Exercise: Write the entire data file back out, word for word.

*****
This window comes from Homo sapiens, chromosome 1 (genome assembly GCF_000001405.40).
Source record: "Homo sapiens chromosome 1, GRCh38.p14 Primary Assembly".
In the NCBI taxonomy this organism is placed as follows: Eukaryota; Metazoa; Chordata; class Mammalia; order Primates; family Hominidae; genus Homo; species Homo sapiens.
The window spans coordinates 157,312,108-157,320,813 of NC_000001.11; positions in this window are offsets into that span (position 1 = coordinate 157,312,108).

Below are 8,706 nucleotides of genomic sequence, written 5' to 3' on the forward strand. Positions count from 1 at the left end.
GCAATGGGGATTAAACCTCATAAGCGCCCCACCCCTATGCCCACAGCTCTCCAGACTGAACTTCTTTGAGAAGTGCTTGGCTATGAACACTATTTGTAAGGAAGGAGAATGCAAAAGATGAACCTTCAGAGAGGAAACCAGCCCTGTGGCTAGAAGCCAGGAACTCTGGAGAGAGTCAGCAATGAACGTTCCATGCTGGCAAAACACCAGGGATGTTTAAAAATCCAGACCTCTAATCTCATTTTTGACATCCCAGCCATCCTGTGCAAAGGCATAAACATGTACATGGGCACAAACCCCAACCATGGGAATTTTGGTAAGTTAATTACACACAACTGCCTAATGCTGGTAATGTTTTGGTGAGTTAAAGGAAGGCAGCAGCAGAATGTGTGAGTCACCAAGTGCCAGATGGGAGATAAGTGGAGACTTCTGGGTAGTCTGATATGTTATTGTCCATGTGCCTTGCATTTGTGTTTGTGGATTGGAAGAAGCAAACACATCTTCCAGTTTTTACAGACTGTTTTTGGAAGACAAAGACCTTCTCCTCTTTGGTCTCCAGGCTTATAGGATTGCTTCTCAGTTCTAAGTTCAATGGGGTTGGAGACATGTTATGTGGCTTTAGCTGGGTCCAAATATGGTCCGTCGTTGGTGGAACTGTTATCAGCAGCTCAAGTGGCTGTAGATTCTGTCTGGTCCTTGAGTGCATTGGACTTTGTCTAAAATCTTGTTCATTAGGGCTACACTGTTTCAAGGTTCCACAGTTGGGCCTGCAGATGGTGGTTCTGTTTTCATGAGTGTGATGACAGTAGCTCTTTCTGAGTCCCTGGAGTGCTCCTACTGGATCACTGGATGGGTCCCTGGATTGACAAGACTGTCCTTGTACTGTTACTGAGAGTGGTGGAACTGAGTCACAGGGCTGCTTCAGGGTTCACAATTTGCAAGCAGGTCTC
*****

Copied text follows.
This window comes from Homo sapiens, chromosome 1 (genome assembly GCF_000001405.40).
Source record: "Homo sapiens chromosome 1, GRCh38.p14 Primary Assembly".
In the NCBI taxonomy this organism is placed as follows: Eukaryota; Metazoa; Chordata; class Mammalia; order Primates; family Hominidae; genus Homo; species Homo sapiens.
The window spans coordinates 157,312,108-157,320,813 of NC_000001.11; positions in this window are offsets into that span (position 1 = coordinate 157,312,108).

Below are 8,706 nucleotides of genomic sequence, written 5' to 3' on the forward strand. Positions count from 1 at the left end.
GCAATGGGGATTAAACCTCATAAGCGCCCCACCCCTATGCCCACAGCTCTCCAGACTGAACTTCTTTGAGAAGTGCTTGGCTATGAACACTATTTGTAAGGAAGGAGAATGCAAAAGATGAACCTTCAGAGAGGAAACCAGCCCTGTGGCTAGAAGCCAGGAACTCTGGAGAGAGTCAGCAATGAACGTTCCATGCTGGCAAAACACCAGGGATGTTTAAAAATCCAGACCTCTAATCTCATTTTTGACATCCCAGCCATCCTGTGCAAAGGCATAAACATGTACATGGGCACAAACCCCAACCATGGGAATTTTGGTAAGTTAATTACACACAACTGCCTAATGCTGGTAATGTTTTGGTGAGTTAAAGGAAGGCAGCAGCAGAATGTGTGAGTCACCAAGTGCCAGATGGGAGATAAGTGGAGACTTCTGGGTAGTCTGATATGTTATTGTCCATGTGCCTTGCATTTGTGTTTGTGGATTGGAAGAAGCAAACACATCTTCCAGTTTTTACAGACTGTTTTTGGAAGACAAAGACCTTCTCCTCTTTGGTCTCCAGGCTTATAGGATTGCTTCTCAGTTCTAAGTTCAATGGGGTTGGAGACATGTTATGTGGCTTTAGCTGGGTCCAAATATGGTCCGTCGTTGGTGGAACTGTTATCAGCAGCTCAAGTGGCTGTAGATTCTGTCTGGTCCTTGAGTGCATTGGACTTTGTCTAAAATCTTGTTCATTAGGGCTACACTGTTTCAAGGTTCCACAGTTGGGCCTGCAGATGGTGGTTCTGTTTTCATGAGTGTGATGACAGTAGCTCTTTCTGAGTCCCTGGAGTGCTCCTACTGGATCACTGGATGGGTCCCTGGATTGACAAGACTGTCCTTGTACTGTTACTGAGAGTGGTGGAACTGAGTCACAGGGCTGCTTCAGGGTTCACAATTTGCAAGCAGGTCTC